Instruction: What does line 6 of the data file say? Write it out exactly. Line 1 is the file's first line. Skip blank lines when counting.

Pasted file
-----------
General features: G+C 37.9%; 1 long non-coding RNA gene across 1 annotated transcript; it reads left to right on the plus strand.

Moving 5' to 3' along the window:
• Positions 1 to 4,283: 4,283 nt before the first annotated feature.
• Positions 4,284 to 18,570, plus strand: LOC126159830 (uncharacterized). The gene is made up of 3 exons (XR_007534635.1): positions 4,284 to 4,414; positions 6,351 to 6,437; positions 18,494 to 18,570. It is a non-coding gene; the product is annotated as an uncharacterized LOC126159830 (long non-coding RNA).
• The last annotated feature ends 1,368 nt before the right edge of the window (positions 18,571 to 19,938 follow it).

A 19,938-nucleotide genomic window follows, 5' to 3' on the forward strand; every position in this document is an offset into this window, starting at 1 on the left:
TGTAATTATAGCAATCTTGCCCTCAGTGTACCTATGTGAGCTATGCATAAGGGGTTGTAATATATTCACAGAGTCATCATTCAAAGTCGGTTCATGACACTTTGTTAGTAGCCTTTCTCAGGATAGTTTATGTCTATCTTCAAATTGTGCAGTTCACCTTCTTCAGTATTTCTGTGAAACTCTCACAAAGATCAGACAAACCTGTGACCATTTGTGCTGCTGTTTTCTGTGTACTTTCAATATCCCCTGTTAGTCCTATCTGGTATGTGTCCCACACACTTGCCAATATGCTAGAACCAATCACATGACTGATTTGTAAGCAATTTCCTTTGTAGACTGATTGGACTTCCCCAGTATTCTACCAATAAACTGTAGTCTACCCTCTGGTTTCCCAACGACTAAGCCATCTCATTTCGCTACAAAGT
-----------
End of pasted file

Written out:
A 19,938-nucleotide genomic window follows, 5' to 3' on the forward strand; every position in this document is an offset into this window, starting at 1 on the left: